And don’t you dare talk that way to Malinda.


    You’ve made Holly angry.

    You don’t want to make Holly angry.

    Except maybe you do because Angry Holly drops truthbombs.

    Consider the history of borders. Starting with the Berlin Conference of 1884 when seven European countries carved out their stakes on the continent, Africa was gradually broken down into an illogical clutter of nation-states. The borders of these states had no regard for historical groupings and identities, and shifted depending on what was most politically and economically expedient for the colonising country. At different points during the first half of the century, for example, Burkina Faso was part of Côte d’Ivoire, Niger, Mali and Senegal, before eventually coagulating as the Republic of Upper Volta.

    In the early 1960s, as more African states gained “independence” and moved towards establishment of the Organisation of African Unity, border blues drove one of the earliest rifts in continental politics. The “Casablanca group” of states led by Kwame Nkrumah advocated a radical approach to African unification, while the “Monrovia group” led by Leopold Senghor called for a more conservative approach, one that held the borders of nation-states in higher esteem.

    The Monrovia group won, and one of the first resolutions of the OAU was to endorse colonial borders. Today, there are only a few African countries – Comoros, Madagascar, Mozambique, Rwanda and Seychelles – that allow all Africans either to enter without visas or to obtain visas upon arrival. For the rest, fellow Africans have to jump through hoops whose variations in complexity often reflect larger political dynamics. It seems that what has infiltrated our psyche even deeper than colonial geography is the spirit that inspired the origin of borders: perceptions of superiority and inferiority, the violence of competition for resources, selective openness determined by levels of perceived threat and historical animosity. And questions of historical clarity are chronically present.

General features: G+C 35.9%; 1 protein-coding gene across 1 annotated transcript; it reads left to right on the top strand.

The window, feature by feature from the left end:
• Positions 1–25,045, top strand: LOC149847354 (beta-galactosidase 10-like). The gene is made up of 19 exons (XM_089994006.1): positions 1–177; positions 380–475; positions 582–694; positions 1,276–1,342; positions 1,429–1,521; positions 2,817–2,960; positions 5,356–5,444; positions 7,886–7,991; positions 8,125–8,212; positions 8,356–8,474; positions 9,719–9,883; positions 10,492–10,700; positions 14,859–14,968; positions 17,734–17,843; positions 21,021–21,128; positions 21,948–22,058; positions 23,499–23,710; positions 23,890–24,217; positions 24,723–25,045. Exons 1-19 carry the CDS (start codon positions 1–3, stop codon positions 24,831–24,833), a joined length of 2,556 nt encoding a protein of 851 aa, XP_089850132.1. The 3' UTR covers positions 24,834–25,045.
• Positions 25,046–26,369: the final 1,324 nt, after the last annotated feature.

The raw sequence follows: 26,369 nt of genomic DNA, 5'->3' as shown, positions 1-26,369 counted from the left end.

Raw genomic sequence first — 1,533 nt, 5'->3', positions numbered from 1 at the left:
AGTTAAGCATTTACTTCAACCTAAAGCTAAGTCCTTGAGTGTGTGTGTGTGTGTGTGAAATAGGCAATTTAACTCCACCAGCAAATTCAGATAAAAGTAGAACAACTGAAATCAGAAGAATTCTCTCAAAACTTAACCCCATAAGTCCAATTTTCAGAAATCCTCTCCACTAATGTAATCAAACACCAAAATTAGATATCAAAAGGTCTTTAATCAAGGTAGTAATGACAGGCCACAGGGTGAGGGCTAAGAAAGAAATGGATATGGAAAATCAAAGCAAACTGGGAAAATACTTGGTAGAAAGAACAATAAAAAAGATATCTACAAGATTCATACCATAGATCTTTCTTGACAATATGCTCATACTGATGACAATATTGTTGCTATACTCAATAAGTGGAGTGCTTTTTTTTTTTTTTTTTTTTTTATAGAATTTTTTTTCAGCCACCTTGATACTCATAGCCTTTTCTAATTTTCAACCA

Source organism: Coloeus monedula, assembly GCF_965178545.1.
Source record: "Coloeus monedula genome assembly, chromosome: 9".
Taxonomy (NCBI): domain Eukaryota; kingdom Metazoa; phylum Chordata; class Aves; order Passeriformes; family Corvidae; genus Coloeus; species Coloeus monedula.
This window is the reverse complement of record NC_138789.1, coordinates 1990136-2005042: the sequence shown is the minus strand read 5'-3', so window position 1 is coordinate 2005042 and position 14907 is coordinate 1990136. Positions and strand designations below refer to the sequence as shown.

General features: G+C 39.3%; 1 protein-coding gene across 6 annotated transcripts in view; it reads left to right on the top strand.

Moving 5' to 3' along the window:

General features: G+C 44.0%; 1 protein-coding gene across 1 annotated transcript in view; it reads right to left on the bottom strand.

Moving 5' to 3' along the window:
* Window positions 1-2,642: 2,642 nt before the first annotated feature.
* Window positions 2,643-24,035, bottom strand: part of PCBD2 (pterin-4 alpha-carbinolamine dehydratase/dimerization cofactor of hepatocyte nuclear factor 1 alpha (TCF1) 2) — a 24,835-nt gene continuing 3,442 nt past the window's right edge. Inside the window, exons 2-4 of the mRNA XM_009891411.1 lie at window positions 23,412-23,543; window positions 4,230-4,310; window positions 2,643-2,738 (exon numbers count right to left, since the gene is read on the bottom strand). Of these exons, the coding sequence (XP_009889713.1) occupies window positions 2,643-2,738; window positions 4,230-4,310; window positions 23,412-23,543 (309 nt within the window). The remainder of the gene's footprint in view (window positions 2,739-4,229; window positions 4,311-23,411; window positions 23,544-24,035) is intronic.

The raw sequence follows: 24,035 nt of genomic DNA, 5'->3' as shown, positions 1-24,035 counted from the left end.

Where did the vision of division come from? How does it stay alive? Who teaches you to hate your neighbour? Official classifications along invisible lines were both symptoms and tools of oppression throughout the 20th century. In apartheid South Africa, pass books determined where and when Africans had the right to exist in their own land. In Rwanda, Belgium introduced identity documents with “ethnic” classifications, to nurture divisions in the incubator of rigid bureaucracy. Across the continent, people put arbitrary colonial divisions on paper and called them passports.

    —    Whether immigrating, emigrating or just passing through, Africans suffer among the greatest indignities of cross-border travel, abroad and on the continent. Paula Akugizibwe recounts how the hand-me-down tools of divide and rule perpetuate the abuse. (via dynamicafrica)

    “ Whatever pain achieves, it achieves in part through its unsharability, and it ensures this unsharability through its resistance to language. “English,” writes Virginia Woolf, “which can express the thoughts of Hamlet and the tragedy of Lear has no words for the shiver or the headache.” … Physical pain does not simply resist language but actively destroys it. ”

    —    Elaine Scarry, The Body in Pain (via fishingboatproceeds)